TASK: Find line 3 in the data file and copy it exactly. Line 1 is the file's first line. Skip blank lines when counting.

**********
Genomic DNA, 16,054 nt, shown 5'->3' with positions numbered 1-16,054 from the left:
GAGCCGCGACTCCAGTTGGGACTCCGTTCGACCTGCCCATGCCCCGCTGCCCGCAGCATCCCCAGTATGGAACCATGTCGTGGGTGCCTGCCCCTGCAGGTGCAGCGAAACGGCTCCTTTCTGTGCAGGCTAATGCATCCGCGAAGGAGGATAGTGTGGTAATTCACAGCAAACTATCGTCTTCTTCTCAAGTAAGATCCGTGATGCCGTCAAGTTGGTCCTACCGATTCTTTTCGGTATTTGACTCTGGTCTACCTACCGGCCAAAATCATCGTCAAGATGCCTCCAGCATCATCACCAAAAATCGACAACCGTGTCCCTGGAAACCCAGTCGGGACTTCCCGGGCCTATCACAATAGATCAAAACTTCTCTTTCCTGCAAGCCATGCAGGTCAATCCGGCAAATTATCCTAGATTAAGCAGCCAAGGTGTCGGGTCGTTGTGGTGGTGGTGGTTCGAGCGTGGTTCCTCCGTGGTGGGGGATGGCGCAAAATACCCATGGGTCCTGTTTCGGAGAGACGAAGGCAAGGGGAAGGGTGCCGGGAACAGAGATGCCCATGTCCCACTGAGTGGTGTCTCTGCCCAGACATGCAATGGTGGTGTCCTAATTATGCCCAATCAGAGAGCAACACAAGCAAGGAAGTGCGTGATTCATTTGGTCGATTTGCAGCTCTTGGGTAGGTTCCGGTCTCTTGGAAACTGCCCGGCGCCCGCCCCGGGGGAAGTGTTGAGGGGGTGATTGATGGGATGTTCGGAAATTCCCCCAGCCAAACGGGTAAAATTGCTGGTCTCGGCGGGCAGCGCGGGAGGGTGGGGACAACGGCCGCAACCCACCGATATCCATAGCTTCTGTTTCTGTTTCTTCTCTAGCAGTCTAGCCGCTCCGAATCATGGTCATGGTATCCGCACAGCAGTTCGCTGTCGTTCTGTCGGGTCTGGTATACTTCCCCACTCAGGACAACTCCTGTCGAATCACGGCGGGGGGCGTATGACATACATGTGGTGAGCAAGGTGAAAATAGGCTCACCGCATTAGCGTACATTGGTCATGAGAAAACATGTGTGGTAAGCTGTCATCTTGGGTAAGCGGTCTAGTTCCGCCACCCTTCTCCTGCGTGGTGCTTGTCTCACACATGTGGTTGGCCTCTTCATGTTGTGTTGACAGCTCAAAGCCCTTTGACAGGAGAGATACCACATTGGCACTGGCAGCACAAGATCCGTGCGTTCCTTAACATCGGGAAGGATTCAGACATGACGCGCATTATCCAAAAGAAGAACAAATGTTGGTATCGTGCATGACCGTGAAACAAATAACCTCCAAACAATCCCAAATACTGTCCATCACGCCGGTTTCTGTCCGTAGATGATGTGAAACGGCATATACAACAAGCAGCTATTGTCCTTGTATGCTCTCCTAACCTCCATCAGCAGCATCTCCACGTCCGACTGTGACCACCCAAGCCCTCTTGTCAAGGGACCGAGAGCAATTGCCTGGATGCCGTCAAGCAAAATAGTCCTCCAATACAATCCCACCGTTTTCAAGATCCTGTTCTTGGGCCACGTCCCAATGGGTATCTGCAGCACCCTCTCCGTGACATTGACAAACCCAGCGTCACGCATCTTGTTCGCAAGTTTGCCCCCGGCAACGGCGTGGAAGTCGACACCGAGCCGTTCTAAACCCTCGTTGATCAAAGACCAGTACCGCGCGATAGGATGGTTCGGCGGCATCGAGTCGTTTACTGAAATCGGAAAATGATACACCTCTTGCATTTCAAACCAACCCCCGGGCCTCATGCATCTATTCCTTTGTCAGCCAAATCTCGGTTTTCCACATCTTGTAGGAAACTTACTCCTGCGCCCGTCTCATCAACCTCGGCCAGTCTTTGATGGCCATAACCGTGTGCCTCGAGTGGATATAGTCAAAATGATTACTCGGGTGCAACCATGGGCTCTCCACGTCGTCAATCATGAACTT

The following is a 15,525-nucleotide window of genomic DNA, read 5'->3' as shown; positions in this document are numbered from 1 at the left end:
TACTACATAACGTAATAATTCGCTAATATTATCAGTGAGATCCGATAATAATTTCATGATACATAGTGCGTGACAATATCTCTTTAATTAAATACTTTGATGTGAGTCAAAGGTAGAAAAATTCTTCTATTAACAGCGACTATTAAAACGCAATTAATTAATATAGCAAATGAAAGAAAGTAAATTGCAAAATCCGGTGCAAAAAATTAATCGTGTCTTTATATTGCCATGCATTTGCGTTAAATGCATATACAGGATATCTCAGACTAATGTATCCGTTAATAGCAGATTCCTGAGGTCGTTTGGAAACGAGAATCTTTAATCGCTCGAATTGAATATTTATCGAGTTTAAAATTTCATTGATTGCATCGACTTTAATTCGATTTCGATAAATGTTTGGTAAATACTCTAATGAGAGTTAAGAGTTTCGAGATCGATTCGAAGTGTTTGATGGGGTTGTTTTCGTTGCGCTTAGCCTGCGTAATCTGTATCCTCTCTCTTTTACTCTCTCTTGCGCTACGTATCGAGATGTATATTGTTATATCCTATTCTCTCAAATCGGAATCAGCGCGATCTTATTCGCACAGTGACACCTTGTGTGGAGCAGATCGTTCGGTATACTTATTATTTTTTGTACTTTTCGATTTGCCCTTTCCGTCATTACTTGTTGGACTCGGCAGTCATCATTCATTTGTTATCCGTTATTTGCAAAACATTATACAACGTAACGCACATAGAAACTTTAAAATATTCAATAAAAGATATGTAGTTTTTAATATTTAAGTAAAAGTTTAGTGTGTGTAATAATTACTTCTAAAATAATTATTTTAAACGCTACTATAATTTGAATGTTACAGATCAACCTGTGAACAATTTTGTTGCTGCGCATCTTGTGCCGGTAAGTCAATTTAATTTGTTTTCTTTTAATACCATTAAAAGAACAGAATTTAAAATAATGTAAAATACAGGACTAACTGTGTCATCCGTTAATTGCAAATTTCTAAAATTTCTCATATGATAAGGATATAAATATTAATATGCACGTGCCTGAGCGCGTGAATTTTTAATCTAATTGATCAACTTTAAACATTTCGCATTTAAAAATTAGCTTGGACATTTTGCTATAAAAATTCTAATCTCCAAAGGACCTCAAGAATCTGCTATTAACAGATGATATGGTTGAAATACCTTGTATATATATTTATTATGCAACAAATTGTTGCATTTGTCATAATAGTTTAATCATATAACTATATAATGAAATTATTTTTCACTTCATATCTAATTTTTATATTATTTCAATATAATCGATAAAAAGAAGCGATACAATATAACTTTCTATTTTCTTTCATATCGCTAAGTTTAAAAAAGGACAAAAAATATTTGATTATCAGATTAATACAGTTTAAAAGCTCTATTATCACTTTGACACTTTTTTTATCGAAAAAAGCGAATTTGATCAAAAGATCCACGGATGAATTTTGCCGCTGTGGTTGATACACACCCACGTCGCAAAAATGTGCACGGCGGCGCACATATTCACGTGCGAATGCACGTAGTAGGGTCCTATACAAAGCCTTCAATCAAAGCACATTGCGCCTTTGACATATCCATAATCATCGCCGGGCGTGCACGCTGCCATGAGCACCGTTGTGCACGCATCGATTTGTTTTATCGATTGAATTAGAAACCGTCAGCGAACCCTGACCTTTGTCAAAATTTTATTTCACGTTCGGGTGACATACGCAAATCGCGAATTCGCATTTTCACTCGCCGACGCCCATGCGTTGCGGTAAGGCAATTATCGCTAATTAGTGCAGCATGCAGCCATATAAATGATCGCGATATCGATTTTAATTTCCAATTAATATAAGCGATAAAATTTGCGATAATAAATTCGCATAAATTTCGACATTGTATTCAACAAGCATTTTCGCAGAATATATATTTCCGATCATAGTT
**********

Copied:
The following is a 15,525-nucleotide window of genomic DNA, read 5'->3' as shown; positions in this document are numbered from 1 at the left end: